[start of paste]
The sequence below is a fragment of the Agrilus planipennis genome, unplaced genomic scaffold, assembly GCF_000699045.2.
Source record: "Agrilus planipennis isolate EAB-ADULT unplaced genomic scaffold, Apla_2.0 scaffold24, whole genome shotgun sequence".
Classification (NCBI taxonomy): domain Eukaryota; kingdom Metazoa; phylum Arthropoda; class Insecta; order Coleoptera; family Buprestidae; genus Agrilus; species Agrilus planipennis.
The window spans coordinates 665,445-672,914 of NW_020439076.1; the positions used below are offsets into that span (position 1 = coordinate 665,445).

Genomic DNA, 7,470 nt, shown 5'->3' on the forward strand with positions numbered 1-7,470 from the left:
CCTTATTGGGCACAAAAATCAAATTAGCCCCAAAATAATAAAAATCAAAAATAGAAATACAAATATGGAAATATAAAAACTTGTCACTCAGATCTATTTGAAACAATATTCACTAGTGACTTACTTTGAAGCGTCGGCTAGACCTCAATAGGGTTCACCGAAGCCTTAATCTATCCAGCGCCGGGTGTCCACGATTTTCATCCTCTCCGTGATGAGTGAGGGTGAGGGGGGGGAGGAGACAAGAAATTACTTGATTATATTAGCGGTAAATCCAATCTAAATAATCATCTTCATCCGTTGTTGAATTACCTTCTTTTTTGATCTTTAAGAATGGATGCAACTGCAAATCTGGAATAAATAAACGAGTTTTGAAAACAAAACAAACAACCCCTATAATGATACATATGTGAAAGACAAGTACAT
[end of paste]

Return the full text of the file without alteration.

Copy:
The sequence below is a fragment of the Agrilus planipennis genome, unplaced genomic scaffold, assembly GCF_000699045.2.
Source record: "Agrilus planipennis isolate EAB-ADULT unplaced genomic scaffold, Apla_2.0 scaffold24, whole genome shotgun sequence".
Classification (NCBI taxonomy): domain Eukaryota; kingdom Metazoa; phylum Arthropoda; class Insecta; order Coleoptera; family Buprestidae; genus Agrilus; species Agrilus planipennis.
The window spans coordinates 665,445-672,914 of NW_020439076.1; the positions used below are offsets into that span (position 1 = coordinate 665,445).

Genomic DNA, 7,470 nt, shown 5'->3' on the forward strand with positions numbered 1-7,470 from the left:
CCTTATTGGGCACAAAAATCAAATTAGCCCCAAAATAATAAAAATCAAAAATAGAAATACAAATATGGAAATATAAAAACTTGTCACTCAGATCTATTTGAAACAATATTCACTAGTGACTTACTTTGAAGCGTCGGCTAGACCTCAATAGGGTTCACCGAAGCCTTAATCTATCCAGCGCCGGGTGTCCACGATTTTCATCCTCTCCGTGATGAGTGAGGGTGAGGGGGGGGAGGAGACAAGAAATTACTTGATTATATTAGCGGTAAATCCAATCTAAATAATCATCTTCATCCGTTGTTGAATTACCTTCTTTTTTGATCTTTAAGAATGGATGCAACTGCAAATCTGGAATAAATAAACGAGTTTTGAAAACAAAACAAACAACCCCTATAATGATACATATGTGAAAGACAAGTACAT